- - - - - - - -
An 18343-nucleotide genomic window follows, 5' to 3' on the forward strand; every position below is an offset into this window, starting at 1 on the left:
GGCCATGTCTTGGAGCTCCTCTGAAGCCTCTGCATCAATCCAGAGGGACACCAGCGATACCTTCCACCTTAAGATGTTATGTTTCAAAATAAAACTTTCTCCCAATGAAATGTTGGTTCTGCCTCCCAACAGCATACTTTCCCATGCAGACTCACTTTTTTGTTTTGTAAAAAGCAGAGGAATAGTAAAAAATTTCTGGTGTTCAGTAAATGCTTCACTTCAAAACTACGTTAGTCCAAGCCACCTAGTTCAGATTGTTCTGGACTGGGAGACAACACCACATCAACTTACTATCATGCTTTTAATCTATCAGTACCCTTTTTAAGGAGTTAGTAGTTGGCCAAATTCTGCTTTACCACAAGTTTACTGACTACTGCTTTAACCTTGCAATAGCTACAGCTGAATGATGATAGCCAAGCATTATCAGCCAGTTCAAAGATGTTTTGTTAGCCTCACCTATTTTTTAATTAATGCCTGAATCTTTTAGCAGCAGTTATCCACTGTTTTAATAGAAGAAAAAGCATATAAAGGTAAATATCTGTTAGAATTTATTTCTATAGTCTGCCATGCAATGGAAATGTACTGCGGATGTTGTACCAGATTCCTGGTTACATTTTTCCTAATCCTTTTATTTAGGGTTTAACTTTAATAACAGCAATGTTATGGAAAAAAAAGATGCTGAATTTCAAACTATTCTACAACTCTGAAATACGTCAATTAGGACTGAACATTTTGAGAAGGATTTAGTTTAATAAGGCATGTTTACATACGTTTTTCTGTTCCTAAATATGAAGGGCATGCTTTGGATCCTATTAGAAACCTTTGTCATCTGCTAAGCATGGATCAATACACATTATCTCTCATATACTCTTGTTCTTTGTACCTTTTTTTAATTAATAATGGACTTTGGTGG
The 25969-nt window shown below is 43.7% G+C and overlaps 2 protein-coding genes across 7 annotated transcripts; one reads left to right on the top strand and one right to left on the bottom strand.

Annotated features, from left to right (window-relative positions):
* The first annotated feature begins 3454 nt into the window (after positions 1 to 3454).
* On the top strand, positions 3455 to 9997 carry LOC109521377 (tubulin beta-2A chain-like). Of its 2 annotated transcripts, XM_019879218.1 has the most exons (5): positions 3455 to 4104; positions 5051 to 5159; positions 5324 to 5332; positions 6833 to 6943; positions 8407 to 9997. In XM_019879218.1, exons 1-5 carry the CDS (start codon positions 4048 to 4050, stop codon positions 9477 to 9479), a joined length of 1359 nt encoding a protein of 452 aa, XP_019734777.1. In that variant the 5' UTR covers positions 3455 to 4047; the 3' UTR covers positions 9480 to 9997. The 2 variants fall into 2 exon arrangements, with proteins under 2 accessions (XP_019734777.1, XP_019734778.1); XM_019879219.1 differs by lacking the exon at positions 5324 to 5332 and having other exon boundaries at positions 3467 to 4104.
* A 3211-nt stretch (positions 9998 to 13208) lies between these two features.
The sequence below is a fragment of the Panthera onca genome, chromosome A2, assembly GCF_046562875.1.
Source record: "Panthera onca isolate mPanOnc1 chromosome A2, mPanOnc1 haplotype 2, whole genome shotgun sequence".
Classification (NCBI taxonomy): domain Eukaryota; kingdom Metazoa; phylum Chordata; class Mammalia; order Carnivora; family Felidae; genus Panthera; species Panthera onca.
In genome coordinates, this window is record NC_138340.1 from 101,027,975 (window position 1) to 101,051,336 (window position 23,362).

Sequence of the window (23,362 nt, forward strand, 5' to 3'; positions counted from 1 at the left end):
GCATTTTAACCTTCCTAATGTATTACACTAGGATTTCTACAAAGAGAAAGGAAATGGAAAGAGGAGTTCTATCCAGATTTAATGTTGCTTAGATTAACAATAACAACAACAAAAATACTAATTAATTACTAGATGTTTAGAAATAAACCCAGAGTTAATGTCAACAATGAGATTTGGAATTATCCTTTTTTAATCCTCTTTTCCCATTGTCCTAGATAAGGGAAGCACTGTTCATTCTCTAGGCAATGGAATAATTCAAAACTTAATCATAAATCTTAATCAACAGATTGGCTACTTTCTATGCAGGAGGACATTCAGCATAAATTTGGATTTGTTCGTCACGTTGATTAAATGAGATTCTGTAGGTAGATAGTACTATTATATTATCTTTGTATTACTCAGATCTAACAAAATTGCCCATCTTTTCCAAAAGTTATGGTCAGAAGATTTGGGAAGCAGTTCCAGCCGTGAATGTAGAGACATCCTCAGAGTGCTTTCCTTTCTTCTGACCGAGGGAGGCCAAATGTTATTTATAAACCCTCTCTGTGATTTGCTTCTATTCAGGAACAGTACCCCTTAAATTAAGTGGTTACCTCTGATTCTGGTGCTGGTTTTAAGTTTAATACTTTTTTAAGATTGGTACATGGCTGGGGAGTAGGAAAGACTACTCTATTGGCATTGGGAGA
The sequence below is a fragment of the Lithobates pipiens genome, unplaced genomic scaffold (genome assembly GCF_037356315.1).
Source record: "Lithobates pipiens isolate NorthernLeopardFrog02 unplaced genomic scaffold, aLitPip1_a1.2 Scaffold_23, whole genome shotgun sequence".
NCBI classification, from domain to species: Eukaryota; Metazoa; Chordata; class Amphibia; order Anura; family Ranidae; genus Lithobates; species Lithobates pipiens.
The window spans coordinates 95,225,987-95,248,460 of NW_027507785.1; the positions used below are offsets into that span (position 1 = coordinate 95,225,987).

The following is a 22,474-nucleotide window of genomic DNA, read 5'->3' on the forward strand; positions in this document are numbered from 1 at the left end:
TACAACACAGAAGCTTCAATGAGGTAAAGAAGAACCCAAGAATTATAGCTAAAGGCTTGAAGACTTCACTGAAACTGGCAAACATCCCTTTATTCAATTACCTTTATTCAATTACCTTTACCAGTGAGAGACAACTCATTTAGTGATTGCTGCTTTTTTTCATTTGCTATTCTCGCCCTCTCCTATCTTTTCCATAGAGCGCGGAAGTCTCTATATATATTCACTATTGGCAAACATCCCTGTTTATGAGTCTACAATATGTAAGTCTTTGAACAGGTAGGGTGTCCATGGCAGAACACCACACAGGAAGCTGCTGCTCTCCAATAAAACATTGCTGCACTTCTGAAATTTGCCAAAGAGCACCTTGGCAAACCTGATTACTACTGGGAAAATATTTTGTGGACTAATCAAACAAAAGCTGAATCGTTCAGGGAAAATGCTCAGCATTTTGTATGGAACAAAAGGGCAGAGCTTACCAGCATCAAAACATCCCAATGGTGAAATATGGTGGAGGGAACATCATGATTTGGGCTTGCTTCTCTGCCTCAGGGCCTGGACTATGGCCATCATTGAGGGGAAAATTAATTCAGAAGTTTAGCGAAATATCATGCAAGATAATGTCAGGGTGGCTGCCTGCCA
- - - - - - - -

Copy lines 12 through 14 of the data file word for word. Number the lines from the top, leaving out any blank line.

Sequence of the window (23,362 nt, forward strand, 5' to 3'; positions counted from 1 at the left end):
GCATTTTAACCTTCCTAATGTATTACACTAGGATTTCTACAAAGAGAAAGGAAATGGAAAGAGGAGTTCTATCCAGATTTAATGTTGCTTAGATTAACAATAACAACAACAAAAATACTAATTAATTACTAGATGTTTAGAAATAAACCCAGAGTTAATGTCAACAATGAGATTTGGAATTATCCTTTTTTAATCCTCTTTTCCCATTGTCCTAGATAAGGGAAGCACTGTTCATTCTCTAGGCAATGGAATAATTCAAAACTTAATCATAAATCTTAATCAACAGATTGGCTACTTTCTATGCAGGAGGACATTCAGCATAAATTTGGATTTGTTCGTCACGTTGATTAAATGAGATTCTGTAGGTAGATAGTACTATTATATTATCTTTGTATTACTCAGATCTAACAAAATTGCCCATCTTTTCCAAAAGTTATGGTCAGAAGATTTGGGAAGCAGTTCCAGCCGTGAATGTAGAGACATCCTCAGAGTGCTTTCCTTTCTTCTGACCGAGGGAGGCCAAATGTTATTTATAAACCCTCTCTGTGATTTGCTTCTATTCAGGAACAGTACCCCTTAAATTAAGTGGTTACCTCTGATTCTGGTGCTGGTTTTAAGTTTAATACTTTTTTAAGATTGGTACATGGCTGGGGAGTAGGAAAGACTACTCTATTGGCATTGGGAGA
The sequence below is a fragment of the Lithobates pipiens genome, unplaced genomic scaffold (genome assembly GCF_037356315.1).